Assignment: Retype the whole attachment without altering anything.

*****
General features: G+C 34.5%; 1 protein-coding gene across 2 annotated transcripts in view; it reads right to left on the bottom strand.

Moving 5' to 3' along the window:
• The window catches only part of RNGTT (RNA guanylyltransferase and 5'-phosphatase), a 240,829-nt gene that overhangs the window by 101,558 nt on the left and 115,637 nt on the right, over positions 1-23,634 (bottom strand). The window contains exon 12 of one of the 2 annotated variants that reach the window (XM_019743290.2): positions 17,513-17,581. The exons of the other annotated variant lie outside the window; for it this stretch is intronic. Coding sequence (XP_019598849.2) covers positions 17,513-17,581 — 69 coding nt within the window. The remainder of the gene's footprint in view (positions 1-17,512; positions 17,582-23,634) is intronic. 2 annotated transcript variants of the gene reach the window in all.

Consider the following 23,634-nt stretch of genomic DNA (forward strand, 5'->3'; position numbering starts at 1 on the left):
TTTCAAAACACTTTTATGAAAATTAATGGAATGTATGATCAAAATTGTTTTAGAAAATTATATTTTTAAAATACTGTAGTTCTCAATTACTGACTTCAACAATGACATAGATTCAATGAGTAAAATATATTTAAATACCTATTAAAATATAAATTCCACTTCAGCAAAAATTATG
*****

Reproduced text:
General features: G+C 34.5%; 1 protein-coding gene across 2 annotated transcripts in view; it reads right to left on the bottom strand.

Moving 5' to 3' along the window:
• The window catches only part of RNGTT (RNA guanylyltransferase and 5'-phosphatase), a 240,829-nt gene that overhangs the window by 101,558 nt on the left and 115,637 nt on the right, over positions 1-23,634 (bottom strand). The window contains exon 12 of one of the 2 annotated variants that reach the window (XM_019743290.2): positions 17,513-17,581. The exons of the other annotated variant lie outside the window; for it this stretch is intronic. Coding sequence (XP_019598849.2) covers positions 17,513-17,581 — 69 coding nt within the window. The remainder of the gene's footprint in view (positions 1-17,512; positions 17,582-23,634) is intronic. 2 annotated transcript variants of the gene reach the window in all.

Consider the following 23,634-nt stretch of genomic DNA (forward strand, 5'->3'; position numbering starts at 1 on the left):
TTTCAAAACACTTTTATGAAAATTAATGGAATGTATGATCAAAATTGTTTTAGAAAATTATATTTTTAAAATACTGTAGTTCTCAATTACTGACTTCAACAATGACATAGATTCAATGAGTAAAATATATTTAAATACCTATTAAAATATAAATTCCACTTCAGCAAAAATTATG